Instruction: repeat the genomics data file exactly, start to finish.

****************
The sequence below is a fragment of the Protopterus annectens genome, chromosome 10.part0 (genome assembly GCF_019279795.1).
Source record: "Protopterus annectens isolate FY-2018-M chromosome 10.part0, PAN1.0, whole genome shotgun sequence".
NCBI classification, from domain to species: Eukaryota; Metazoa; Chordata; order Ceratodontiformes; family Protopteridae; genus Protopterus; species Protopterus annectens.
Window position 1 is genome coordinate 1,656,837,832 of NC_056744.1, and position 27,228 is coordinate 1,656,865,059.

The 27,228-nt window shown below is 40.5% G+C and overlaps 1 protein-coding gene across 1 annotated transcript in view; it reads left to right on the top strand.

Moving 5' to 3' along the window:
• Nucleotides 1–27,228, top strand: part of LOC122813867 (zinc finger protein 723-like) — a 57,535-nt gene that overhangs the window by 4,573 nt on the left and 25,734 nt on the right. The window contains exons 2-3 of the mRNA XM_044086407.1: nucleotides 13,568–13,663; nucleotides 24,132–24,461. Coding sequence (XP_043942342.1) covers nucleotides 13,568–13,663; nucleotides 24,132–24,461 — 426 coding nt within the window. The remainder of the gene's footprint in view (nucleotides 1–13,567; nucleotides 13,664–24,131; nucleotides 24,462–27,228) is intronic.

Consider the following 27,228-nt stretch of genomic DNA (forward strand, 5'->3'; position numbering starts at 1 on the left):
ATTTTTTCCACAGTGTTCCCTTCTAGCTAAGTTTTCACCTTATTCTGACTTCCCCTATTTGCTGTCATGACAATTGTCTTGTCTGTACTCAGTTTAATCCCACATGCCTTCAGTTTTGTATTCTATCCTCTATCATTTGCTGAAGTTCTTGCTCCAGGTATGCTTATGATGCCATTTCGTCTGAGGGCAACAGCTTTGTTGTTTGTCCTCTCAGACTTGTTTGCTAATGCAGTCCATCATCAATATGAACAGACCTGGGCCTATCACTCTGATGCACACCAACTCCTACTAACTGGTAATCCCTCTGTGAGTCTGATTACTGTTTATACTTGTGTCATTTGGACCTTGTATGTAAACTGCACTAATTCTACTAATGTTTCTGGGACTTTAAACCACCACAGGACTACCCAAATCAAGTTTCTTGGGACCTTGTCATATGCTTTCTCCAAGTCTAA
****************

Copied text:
The sequence below is a fragment of the Protopterus annectens genome, chromosome 10.part0 (genome assembly GCF_019279795.1).
Source record: "Protopterus annectens isolate FY-2018-M chromosome 10.part0, PAN1.0, whole genome shotgun sequence".
NCBI classification, from domain to species: Eukaryota; Metazoa; Chordata; order Ceratodontiformes; family Protopteridae; genus Protopterus; species Protopterus annectens.
Window position 1 is genome coordinate 1,656,837,832 of NC_056744.1, and position 27,228 is coordinate 1,656,865,059.

The 27,228-nt window shown below is 40.5% G+C and overlaps 1 protein-coding gene across 1 annotated transcript in view; it reads left to right on the top strand.

Moving 5' to 3' along the window:
• Nucleotides 1–27,228, top strand: part of LOC122813867 (zinc finger protein 723-like) — a 57,535-nt gene that overhangs the window by 4,573 nt on the left and 25,734 nt on the right. The window contains exons 2-3 of the mRNA XM_044086407.1: nucleotides 13,568–13,663; nucleotides 24,132–24,461. Coding sequence (XP_043942342.1) covers nucleotides 13,568–13,663; nucleotides 24,132–24,461 — 426 coding nt within the window. The remainder of the gene's footprint in view (nucleotides 1–13,567; nucleotides 13,664–24,131; nucleotides 24,462–27,228) is intronic.

Consider the following 27,228-nt stretch of genomic DNA (forward strand, 5'->3'; position numbering starts at 1 on the left):
ATTTTTTCCACAGTGTTCCCTTCTAGCTAAGTTTTCACCTTATTCTGACTTCCCCTATTTGCTGTCATGACAATTGTCTTGTCTGTACTCAGTTTAATCCCACATGCCTTCAGTTTTGTATTCTATCCTCTATCATTTGCTGAAGTTCTTGCTCCAGGTATGCTTATGATGCCATTTCGTCTGAGGGCAACAGCTTTGTTGTTTGTCCTCTCAGACTTGTTTGCTAATGCAGTCCATCATCAATATGAACAGACCTGGGCCTATCACTCTGATGCACACCAACTCCTACTAACTGGTAATCCCTCTGTGAGTCTGATTACTGTTTATACTTGTGTCATTTGGACCTTGTATGTAAACTGCACTAATTCTACTAATGTTTCTGGGACTTTAAACCACCACAGGACTACCCAAATCAAGTTTCTTGGGACCTTGTCATATGCTTTCTCCAAGTCTAA